Amazon is the Latest Company to be Sued Over Gig Economy 'Self Employment'

By Tom Pritchard on at

The gig economy has been lauded as a way for people to earn money with the flexibility to work their own hours and be their own boss. Or at least that's what the companies that use gig economy workers claim. The likes of Uber and Deliveroo have been regularly criticised for their attitude to so-called 'self employed' gig economy workers, with regular accusations claiming this employment status is to avoid paying staff fair wages and offering statutory benefits. Now Amazon is the latest company to come under fire.

Amazon has long been criticised for the way it treats its staff, particularly those that work in its warehouses fulfilment centres. There are even books and plenty of news reports about the conditions faced by people inside. Often, though, they forget about the delivery people who are 'self-employed' rather than a member of Amazon's official workforce. Because of that the GMB Union is suing the retail giant for making bogus claims about courier's self employment in an attempt to deny them of the appropriate employment rights.

The lawsuit is being filed on behalf of three delivery companies used by Amazon: Prospect Commercials Limited, Box Group Limited and Lloyd Link Logistics Limited. GMB claims that at least one driver involved in the case left home at 6am and didn't return until 11pm, while still have £1 deducted from his wages for each undelivered parcel. He was also allegedly told that he wouldn't be paid if he didn't complete his route, and had sometimes driven "while half asleep at the wheel" to make sure he could get paid.

Two other claimants have requested whistleblower status, claiming they were sacked after raising concerns about the working conditions. They claimed that drivers were given too many parcels, resulting in excessive working hours or dangerous conditions; drivers had their working hours extended by being forced to wait "significant time" for their vans to be loaded; drivers drove while tired, making them a danger; and they were being paid less than their contracts entitled them too.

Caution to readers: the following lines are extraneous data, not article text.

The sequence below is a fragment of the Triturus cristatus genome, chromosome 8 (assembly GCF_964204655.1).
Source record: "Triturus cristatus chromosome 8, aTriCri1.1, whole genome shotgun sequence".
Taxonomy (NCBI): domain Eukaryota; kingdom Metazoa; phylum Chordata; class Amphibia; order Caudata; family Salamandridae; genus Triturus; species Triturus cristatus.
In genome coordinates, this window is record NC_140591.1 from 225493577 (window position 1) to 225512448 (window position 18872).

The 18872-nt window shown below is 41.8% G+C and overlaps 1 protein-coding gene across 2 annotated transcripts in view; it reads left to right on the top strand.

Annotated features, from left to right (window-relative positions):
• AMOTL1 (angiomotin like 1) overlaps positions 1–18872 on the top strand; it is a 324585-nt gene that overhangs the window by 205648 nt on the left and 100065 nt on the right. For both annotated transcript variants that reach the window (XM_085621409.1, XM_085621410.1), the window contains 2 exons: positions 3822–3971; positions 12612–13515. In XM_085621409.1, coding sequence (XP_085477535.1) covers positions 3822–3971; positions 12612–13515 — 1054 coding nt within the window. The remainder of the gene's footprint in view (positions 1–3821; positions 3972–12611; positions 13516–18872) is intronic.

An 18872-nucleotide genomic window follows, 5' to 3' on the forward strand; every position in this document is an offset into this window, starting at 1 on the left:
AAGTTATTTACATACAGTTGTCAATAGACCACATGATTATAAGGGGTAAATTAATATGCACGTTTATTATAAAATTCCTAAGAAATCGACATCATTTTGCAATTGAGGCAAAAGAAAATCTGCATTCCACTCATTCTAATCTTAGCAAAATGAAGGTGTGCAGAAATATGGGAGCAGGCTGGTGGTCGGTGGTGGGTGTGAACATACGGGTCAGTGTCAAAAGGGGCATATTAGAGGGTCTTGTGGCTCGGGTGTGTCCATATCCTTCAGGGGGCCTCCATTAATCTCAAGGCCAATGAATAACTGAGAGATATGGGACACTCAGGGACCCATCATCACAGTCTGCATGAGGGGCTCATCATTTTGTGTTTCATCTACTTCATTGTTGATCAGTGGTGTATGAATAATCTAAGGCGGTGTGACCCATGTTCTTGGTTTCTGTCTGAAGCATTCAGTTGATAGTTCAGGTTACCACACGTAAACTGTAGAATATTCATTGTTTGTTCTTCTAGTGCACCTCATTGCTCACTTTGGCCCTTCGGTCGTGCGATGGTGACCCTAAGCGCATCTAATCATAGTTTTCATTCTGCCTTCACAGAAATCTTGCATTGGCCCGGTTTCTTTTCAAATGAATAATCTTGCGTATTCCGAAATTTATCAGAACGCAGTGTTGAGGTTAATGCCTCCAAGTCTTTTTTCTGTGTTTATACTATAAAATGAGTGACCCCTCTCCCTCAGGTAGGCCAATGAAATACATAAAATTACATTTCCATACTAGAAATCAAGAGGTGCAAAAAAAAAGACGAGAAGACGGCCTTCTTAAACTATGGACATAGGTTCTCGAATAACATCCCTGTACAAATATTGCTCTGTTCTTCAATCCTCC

GMB is filing this suit against Amazon itself, because it claims the company is the one determining how drivers work., Tim Roache, GMB general secretary told TechCrunch:

“Amazon is a global company that makes billions. It’s absolutely galling that they refuse to afford the people who make that money for them even the most basic rights, pay and respect. The day to day reality for many of our members who deliver packages for Amazon, is unrealistic targets, slogging their guts out only to have deductions made from their pay when those targets aren’t met and being told they’re self-employed without the freedom that affords.

“Companies like Amazon and their delivery companies can’t have it both ways — they can’t decide they want all of the benefits of having an employee, but refuse to give those employees the pay and rights they’re entitled to. Guaranteed hours, holiday pay, sick pay, pension contributions are not privileges companies can dish out when they fancy. They are the legal right of all UK workers, and that’s what we’re asking the courts to rule on.”

Amazon also released a statement to the site, saying:

Our delivery providers are contractually obligated to ensure drivers they engage receive the National Living Wage and are expected to pay a minimum of £12 per hour, follow all applicable laws and driving regulations and drive safely. Allegations to the contrary do not represent the great work done by around 100 small businesses generating thousands of work opportunities for delivery drivers across the UK.

Amazon is proud to offer a wide variety of work opportunities across Britain—full-time or part-time employment, or be your own boss. Last year we created 5,000 new permanent jobs on top of thousands of opportunities for people to work independently with the choice and flexibility of being their own boss—either through Amazon Logistics, Amazon Flex, or Amazon Marketplace.

No doubt there will be a long time before this case is finished. There will be court appearances, appeals, and so on, regardless of which side actually wins. By that point the government might even have got its act together and fixed the loopholes that supposedly let companies get away with paying less than the national minimum wage. No doubt those that do will have found new ways round it by then, though, starting the cycle anew. Nevertheless, there's definitely increased scrutiny on companies and how they handle employment at various levels, and regardless of whether Amazon is guilty of exploiting workers that scrutiny should make them think twice before even considering it. [TechCrunch]